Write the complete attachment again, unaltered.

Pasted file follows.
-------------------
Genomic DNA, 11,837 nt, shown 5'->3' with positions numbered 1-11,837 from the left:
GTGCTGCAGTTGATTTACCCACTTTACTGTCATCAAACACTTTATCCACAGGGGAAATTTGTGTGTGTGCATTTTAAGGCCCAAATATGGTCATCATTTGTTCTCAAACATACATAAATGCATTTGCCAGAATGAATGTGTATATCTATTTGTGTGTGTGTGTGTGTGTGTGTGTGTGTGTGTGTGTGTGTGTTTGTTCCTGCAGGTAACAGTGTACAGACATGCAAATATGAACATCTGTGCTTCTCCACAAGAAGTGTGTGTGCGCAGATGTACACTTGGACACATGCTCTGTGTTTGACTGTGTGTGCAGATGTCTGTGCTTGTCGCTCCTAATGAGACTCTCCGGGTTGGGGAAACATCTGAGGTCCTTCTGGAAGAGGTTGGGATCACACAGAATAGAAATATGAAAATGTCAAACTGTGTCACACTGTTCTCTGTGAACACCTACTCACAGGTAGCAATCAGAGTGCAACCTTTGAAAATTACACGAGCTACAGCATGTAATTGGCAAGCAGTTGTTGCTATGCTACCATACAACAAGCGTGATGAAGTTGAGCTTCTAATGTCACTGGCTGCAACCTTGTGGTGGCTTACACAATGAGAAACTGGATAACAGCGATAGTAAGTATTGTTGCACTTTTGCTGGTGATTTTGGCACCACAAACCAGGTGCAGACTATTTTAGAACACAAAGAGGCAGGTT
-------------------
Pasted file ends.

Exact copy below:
Genomic DNA, 11,837 nt, shown 5'->3' with positions numbered 1-11,837 from the left:
GTGCTGCAGTTGATTTACCCACTTTACTGTCATCAAACACTTTATCCACAGGGGAAATTTGTGTGTGTGCATTTTAAGGCCCAAATATGGTCATCATTTGTTCTCAAACATACATAAATGCATTTGCCAGAATGAATGTGTATATCTATTTGTGTGTGTGTGTGTGTGTGTGTGTGTGTGTGTGTGTGTGTGTTTGTTCCTGCAGGTAACAGTGTACAGACATGCAAATATGAACATCTGTGCTTCTCCACAAGAAGTGTGTGTGCGCAGATGTACACTTGGACACATGCTCTGTGTTTGACTGTGTGTGCAGATGTCTGTGCTTGTCGCTCCTAATGAGACTCTCCGGGTTGGGGAAACATCTGAGGTCCTTCTGGAAGAGGTTGGGATCACACAGAATAGAAATATGAAAATGTCAAACTGTGTCACACTGTTCTCTGTGAACACCTACTCACAGGTAGCAATCAGAGTGCAACCTTTGAAAATTACACGAGCTACAGCATGTAATTGGCAAGCAGTTGTTGCTATGCTACCATACAACAAGCGTGATGAAGTTGAGCTTCTAATGTCACTGGCTGCAACCTTGTGGTGGCTTACACAATGAGAAACTGGATAACAGCGATAGTAAGTATTGTTGCACTTTTGCTGGTGATTTTGGCACCACAAACCAGGTGCAGACTATTTTAGAACACAAAGAGGCAGGTT